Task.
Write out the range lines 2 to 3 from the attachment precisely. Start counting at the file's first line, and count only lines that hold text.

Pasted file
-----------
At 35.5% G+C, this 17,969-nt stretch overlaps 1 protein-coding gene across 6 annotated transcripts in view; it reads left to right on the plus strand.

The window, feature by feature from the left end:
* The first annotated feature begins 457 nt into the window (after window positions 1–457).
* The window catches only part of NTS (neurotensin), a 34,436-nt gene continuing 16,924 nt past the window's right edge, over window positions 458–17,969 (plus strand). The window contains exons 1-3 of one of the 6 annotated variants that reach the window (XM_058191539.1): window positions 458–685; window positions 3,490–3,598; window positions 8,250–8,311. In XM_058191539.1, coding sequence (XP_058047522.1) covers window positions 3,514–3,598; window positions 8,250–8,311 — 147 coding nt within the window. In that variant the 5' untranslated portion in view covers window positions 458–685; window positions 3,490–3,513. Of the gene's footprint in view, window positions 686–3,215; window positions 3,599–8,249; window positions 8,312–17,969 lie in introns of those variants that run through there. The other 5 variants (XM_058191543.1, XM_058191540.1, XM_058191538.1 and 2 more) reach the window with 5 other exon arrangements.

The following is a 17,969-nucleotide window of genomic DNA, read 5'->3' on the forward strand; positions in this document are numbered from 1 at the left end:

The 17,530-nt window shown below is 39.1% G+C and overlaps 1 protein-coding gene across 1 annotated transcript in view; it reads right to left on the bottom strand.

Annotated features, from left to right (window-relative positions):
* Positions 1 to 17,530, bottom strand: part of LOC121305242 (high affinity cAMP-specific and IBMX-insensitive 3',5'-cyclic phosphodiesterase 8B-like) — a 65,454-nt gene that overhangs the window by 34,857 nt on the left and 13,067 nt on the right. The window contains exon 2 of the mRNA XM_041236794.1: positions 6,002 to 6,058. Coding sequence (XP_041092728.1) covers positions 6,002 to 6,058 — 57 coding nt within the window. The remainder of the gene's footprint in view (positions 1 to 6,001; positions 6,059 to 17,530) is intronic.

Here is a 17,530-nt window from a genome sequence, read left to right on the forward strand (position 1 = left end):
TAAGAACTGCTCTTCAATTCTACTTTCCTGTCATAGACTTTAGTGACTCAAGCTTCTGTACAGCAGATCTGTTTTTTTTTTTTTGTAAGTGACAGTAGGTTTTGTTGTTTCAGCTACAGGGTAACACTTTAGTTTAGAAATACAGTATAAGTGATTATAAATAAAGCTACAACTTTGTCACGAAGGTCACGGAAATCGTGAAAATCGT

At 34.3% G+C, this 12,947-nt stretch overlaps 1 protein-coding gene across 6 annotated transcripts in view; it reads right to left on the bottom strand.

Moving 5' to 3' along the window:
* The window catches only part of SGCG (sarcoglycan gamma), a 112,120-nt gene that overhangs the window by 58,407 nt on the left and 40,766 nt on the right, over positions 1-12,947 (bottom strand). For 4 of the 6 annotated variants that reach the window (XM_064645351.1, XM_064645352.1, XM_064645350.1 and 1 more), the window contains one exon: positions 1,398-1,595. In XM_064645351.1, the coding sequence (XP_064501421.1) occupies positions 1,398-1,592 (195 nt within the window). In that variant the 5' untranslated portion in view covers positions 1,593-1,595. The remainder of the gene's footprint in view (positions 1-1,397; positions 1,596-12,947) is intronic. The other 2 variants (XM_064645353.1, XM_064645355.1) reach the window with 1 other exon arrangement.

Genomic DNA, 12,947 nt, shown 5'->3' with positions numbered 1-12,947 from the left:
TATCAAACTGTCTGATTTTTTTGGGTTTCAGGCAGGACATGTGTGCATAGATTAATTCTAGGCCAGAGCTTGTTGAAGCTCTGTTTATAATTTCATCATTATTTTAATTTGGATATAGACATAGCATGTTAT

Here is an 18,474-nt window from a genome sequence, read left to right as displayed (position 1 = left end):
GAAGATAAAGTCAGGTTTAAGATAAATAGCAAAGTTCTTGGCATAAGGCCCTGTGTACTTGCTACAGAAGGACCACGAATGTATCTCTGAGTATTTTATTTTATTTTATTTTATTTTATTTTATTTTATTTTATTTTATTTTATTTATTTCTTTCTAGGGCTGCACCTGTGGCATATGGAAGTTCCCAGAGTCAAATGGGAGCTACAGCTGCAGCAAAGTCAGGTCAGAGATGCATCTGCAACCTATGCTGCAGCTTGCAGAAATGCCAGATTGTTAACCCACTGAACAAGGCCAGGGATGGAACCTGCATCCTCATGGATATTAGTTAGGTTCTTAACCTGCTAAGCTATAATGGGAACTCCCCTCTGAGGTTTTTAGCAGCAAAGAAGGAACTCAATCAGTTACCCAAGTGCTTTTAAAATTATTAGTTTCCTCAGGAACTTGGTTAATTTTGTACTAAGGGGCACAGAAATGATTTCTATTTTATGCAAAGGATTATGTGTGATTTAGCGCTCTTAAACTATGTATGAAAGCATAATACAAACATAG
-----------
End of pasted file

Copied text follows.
The window, feature by feature from the left end:
* The first annotated feature begins 457 nt into the window (after window positions 1–457).